order to balance its budget, a practice city officials across
California railed against during this year's state budget crisis.
In exchange for the guarantee, cities agreed to let the state use
local funds for the next two years, when the state expects to ride an
improving economy into fiscal certainty.
La Canada Flintridge will give up $400,000 over the next two
years, as part of that agreement with the state. Beginning in 2006,
however, the state will pay that sum back.
The hit is not that serious, City Manager Mark Alexander said.
"That is something we can handle. Especially since the state will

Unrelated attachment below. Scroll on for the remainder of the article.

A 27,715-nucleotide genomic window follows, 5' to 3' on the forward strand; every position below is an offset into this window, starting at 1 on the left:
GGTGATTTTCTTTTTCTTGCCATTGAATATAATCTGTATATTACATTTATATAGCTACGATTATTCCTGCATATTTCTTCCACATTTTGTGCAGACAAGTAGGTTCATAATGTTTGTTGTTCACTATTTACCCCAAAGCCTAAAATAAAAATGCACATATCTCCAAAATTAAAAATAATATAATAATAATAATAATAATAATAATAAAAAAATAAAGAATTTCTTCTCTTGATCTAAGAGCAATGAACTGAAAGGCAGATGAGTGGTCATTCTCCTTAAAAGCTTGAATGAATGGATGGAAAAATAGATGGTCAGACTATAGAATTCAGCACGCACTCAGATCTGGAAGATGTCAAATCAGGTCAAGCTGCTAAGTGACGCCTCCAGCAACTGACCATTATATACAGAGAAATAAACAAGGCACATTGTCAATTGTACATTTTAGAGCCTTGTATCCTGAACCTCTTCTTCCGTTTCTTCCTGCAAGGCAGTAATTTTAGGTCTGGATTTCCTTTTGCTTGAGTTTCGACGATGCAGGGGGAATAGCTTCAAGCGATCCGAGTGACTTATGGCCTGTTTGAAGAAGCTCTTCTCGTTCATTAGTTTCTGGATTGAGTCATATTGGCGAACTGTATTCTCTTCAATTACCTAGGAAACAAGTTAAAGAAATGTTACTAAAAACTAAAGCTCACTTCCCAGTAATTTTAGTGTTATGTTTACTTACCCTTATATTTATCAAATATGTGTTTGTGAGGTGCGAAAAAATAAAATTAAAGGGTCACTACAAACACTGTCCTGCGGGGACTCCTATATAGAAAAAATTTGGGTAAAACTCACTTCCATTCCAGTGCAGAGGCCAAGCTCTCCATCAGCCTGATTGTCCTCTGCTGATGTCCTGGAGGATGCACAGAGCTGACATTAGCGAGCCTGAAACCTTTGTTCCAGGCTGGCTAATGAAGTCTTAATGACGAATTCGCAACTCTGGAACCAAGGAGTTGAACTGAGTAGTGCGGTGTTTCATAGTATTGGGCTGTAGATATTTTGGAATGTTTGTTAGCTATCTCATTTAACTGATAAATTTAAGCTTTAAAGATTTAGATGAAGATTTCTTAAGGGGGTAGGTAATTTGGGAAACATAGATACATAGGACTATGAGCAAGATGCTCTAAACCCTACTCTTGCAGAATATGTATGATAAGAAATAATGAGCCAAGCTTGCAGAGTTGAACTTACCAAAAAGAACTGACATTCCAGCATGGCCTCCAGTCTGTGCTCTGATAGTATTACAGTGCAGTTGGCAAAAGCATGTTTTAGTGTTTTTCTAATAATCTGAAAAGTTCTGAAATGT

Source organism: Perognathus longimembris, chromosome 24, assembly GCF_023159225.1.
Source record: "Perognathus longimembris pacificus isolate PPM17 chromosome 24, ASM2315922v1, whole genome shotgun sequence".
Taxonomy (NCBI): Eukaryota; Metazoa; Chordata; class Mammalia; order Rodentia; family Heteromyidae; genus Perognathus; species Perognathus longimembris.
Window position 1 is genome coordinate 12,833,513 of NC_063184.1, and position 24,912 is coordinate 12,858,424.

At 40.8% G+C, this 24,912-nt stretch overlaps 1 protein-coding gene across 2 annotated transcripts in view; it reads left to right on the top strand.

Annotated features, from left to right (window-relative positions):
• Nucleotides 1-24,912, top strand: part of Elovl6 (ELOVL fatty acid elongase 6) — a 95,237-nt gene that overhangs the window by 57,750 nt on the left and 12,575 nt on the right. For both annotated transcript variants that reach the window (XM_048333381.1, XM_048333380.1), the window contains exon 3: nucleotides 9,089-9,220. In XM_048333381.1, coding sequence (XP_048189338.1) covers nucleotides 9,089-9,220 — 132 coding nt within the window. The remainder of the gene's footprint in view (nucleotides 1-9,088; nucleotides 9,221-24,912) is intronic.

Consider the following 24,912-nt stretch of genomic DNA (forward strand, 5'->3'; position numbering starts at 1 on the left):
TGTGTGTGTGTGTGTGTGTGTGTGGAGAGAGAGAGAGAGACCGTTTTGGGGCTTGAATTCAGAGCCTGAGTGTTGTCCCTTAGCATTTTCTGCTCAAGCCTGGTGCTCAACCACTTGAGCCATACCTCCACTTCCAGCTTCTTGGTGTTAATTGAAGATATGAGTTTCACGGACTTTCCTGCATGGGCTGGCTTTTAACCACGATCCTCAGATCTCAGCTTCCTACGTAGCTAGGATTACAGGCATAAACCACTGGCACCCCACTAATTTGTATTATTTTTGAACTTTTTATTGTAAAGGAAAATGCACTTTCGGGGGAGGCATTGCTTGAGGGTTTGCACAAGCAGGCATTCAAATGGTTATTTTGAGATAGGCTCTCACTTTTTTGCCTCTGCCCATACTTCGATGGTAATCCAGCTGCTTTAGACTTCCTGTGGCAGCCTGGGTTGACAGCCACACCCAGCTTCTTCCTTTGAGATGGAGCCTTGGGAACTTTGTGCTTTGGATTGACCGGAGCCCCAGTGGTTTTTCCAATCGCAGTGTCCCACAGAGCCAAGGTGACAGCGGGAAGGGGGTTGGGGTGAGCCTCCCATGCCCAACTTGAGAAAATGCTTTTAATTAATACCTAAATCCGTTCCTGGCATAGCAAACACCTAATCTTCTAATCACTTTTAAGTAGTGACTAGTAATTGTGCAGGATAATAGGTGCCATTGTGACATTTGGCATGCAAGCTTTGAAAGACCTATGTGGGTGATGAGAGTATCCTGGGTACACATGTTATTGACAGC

return that money beginning in 2006," he said. "All this means is
that we will have to defer some projects.
"But we no longer have to wonder about the what-ifs. We have more
stability in our ability to plan for the future. In the past, we
never knew how much the state was going to take, and now we know."
City staffers have designed two budgets during the past two fiscal
years, including a reduced budget that anticipated how much the state
would take from the city, along with a regular city budget.
More than $2.5 million in capital projects have been deferred
since the 2002-03 fiscal year, including street resurfacing, old town
improvements, beautification projects and upgrades to City Hall.
Residents can expect those projects to begin moving out at a
quicker pace, Mayor Laura Olhasso said.
"There are a list of projects that add to the quality of life of
the residents that will move forward on an accelerated pace," she